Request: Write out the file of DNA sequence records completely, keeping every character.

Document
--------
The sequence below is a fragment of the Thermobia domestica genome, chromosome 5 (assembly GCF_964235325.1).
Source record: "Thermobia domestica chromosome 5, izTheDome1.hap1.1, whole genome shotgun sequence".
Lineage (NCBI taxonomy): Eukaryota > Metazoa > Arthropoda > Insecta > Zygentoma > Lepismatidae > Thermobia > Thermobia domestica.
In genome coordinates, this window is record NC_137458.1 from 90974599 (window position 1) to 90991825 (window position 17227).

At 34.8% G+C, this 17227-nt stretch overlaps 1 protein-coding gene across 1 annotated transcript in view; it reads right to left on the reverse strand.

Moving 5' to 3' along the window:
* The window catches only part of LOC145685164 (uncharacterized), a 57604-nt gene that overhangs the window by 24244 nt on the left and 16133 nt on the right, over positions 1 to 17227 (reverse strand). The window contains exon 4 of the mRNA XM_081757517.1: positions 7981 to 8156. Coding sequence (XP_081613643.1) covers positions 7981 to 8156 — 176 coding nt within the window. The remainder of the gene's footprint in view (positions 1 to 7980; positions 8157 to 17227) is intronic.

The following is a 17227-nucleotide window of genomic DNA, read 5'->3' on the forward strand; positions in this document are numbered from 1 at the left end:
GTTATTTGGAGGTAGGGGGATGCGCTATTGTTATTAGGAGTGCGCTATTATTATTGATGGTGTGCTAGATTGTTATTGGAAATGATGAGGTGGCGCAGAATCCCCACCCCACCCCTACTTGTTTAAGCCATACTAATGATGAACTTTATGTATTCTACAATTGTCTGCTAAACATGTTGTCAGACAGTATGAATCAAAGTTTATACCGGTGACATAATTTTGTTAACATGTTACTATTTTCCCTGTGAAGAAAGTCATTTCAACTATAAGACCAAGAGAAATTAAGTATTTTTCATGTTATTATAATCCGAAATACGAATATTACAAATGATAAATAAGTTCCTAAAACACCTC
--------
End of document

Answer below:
The sequence below is a fragment of the Thermobia domestica genome, chromosome 5 (assembly GCF_964235325.1).
Source record: "Thermobia domestica chromosome 5, izTheDome1.hap1.1, whole genome shotgun sequence".
Lineage (NCBI taxonomy): Eukaryota > Metazoa > Arthropoda > Insecta > Zygentoma > Lepismatidae > Thermobia > Thermobia domestica.
In genome coordinates, this window is record NC_137458.1 from 90974599 (window position 1) to 90991825 (window position 17227).

At 34.8% G+C, this 17227-nt stretch overlaps 1 protein-coding gene across 1 annotated transcript in view; it reads right to left on the reverse strand.

Moving 5' to 3' along the window:
* The window catches only part of LOC145685164 (uncharacterized), a 57604-nt gene that overhangs the window by 24244 nt on the left and 16133 nt on the right, over positions 1 to 17227 (reverse strand). The window contains exon 4 of the mRNA XM_081757517.1: positions 7981 to 8156. Coding sequence (XP_081613643.1) covers positions 7981 to 8156 — 176 coding nt within the window. The remainder of the gene's footprint in view (positions 1 to 7980; positions 8157 to 17227) is intronic.

The following is a 17227-nucleotide window of genomic DNA, read 5'->3' on the forward strand; positions in this document are numbered from 1 at the left end:
GTTATTTGGAGGTAGGGGGATGCGCTATTGTTATTAGGAGTGCGCTATTATTATTGATGGTGTGCTAGATTGTTATTGGAAATGATGAGGTGGCGCAGAATCCCCACCCCACCCCTACTTGTTTAAGCCATACTAATGATGAACTTTATGTATTCTACAATTGTCTGCTAAACATGTTGTCAGACAGTATGAATCAAAGTTTATACCGGTGACATAATTTTGTTAACATGTTACTATTTTCCCTGTGAAGAAAGTCATTTCAACTATAAGACCAAGAGAAATTAAGTATTTTTCATGTTATTATAATCCGAAATACGAATATTACAAATGATAAATAAGTTCCTAAAACACCTC